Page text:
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Pesquisa Veterinária Brasileira

versão impressa ISSN 0100-736X

Pesq. Vet. Bras. vol.33 no.4 Rio de Janeiro abr. 2013

https://doi.org/10.1590/S0100-736X2013000400009 

LIVESTOCK DISEASES

 

Management practices to control gastrointestinal parasites in sheep farms in Minas Gerais, southeastern Brazil

 

Práticas de manejo para controle de parasitas gastrointestinais em fazendas com ovinos em Minas Gerais, Sudeste do Brasil

 

 

Aurora M.G. GouveiaI,V; Marcelo B. MolentoIV,V; Marcos X. SilvaI,V; Humberto M. BrandãoII,V; Gabriela C. GouveiaI,V; Jorge B. MorlánIII,V; Alessandro S. GuimarãesI,II,V,*

ILaboratório de Sanidade de Ovinos e Caprinos, Departamento de Medicina Veterinária Preventiva, Escola de Veterinária, Universidade Federal de Minas Gerais (UFMG), Cx. Postal 567, Av. Antônio Carlos 6627, Belo Horizonte, MG 31270-901, Brazil
IIEmbrapa Gado de Leite, Rua Eugênio do Nascimento 610, Juiz de Fora, MG 36038-330, Brazil
IIISecretariado Uruguayo de la Lana, Sul, Montevideo, Uruguai
IVLaboratório de Doenças Parasitárias, Universidade Federal do Paraná (UFPR), Rua Quinze de Novembro 1299, Curitiba, PR 80060-000, Brazil
VGrupo de Extensão da Pesquisa em Ovinos e Caprinos (GEPOC), Cx. Postal 567, Av. Antônio Carlos 6627, Horizonte, MG 31270-901, Brazil

 

 


ABSTRACT

Parasite related problems are considered one of the major health problems for sheep breeding, causing considerable economic losses to commercial husbandry. The aim of this study was to determine the technological level and the level of knowledge of farmers regarding management practices to control gastrointestinal parasites in sheep in Minas Gerais state, southeastern Brazil. The analysis was based on 213 questionnaires applied by official veterinarians of the State Government Agency for Animal Health (Instituto Mineiro de Agropecuária, IMA), covering 16.6% of all counties. From two hundred and thirteen sheep farms sampled, 117 farms had their technological level determined. From the samples, 0.9% were characterized as high level, 45.3% as medium, and 53.0% as low technological level. The flock size ranged from 2 to 1843 with an average of 80.5 sheep per farm. The majority of the sheep production systems was extensive/semi-extensive (74.5%). The management practices adopted by the farmers to reduce parasitism were: split young and adult animals (5.6%), change pasture after deworm the animals (5.2%), use quarantine for incoming animals (2.3%), deworm newly arrived sheep (1.5%), and have regular technical assistance (31.9%). Although 76.5% of the farmers medicate the animals, treatments were performed without any major technical criteria, with an average interval of 4.6 months. The most commonly used drug families were macrocyclic lactones (38.5%) and benzimidazoles (24.9%). The management practices adopted in Minas Gerais are based on old recommendations and may not return in a good set of strategies to prevent parasite infections. Field observations reinforce the finding where farmers have obtained unsatisfactory results in maintaining the health and productivity level of their enterprises.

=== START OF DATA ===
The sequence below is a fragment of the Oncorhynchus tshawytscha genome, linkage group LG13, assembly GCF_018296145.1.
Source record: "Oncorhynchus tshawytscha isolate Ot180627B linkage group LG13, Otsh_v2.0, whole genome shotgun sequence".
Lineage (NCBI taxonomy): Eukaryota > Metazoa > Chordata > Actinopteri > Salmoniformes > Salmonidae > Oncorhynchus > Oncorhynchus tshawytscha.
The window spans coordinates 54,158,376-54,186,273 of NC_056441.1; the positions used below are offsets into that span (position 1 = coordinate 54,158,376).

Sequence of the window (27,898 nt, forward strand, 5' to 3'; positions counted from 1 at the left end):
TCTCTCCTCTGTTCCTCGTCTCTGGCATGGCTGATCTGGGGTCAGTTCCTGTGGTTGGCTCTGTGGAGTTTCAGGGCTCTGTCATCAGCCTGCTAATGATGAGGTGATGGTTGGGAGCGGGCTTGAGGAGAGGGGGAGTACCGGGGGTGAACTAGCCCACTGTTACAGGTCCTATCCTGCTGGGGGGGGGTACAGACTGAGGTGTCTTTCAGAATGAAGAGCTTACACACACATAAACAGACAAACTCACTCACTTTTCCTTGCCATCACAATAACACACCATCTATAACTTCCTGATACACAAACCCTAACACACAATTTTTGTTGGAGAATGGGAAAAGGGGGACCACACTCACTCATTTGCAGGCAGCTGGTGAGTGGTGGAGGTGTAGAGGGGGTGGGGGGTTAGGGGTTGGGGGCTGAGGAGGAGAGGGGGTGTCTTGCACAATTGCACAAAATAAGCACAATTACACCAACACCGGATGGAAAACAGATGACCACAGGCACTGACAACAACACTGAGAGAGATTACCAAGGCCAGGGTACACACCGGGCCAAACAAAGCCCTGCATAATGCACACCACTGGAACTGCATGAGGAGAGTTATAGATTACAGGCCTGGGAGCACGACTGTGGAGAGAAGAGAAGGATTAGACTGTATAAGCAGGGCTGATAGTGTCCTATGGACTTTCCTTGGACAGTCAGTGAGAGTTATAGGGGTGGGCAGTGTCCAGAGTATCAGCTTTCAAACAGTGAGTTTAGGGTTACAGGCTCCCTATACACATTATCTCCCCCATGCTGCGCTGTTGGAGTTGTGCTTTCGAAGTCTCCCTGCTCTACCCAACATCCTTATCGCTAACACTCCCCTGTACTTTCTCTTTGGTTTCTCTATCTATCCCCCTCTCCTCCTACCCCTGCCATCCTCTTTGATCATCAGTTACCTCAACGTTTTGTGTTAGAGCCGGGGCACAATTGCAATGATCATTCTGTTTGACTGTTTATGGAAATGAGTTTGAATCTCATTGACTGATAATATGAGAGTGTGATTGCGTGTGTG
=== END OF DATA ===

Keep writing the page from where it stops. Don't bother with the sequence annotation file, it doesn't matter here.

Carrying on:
Index terms: Gastrointestinal parasites, sheep, control, technological level, epidemiological aspects, Minas Gerais, Brazil.


RESUMO

Problemas relacionados com parasitas são considerados um dos principais problemas sanitários na criação de ovinos, causando consideráveis perdas econômicas para criação comercial. O objetivo deste estudo foi determinar o nível tecnológico e o nível de conhecimento dos criadores sobre práticas de manejo para o controle de parasitas gastrintestinais em ovinos no estado de Minas Gerais, sudeste do Brasil. A análise foi baseada em 213 questionários aplicados pelos veterinários oficiais da Agência de Governo Estudal de Saúde Animal (Instituto Mineiro de Agropecuária, IMA), cobrindo 16,6% de todos os municípios. Duzentos e treze propriedades com ovinos foram amostradas e 117 tiveram o seu nível tecnológico determinado. A partir da amostra, 0,9% foi caracterizado como nível elevado, de 45,3%, como de médio e 53,0% como baixo nível tecnológico. O tamanho do rebanho variou de 2 a 1843 com uma média de 80,5 ovinos por propriedade. A maioria dos sistemas de produção de ovinos eram extensivos/semi-extensivos (74,5%). As práticas de manejo adotadas pelos criadores para reduzir o parasitismo foram: separar animais jovens e adultos (5,6%), mudança de pastagem após vermifugar os animais (5,2%), uso de quarentena para animais recem adiquiridos (2,3%), vermifugação de ovelhas recém-chegadas (1,5%) e assistência técnica regular (31,9%). Apesar de 76,5% dos criadores vermifugarem os animais, os tratamentos foram realizados sem qualquer critério técnico importante, com um intervalo médio de 4,6 meses. As famílias de drogas mais comumente usadas foram lactonas macrocíclicas (38,5%) e benzimidazóis (24,9%). As práticas de manejo adotadas em Minas Gerais são baseadas em recomendações antigas e não em estratégias para prevenir infecções parasitárias. As observações de campo reforçam os achados em que os proprietários obtiveram resultados insatisfatórios na manutenção dos níveis de saúde e produtividade de seus empreendimentos.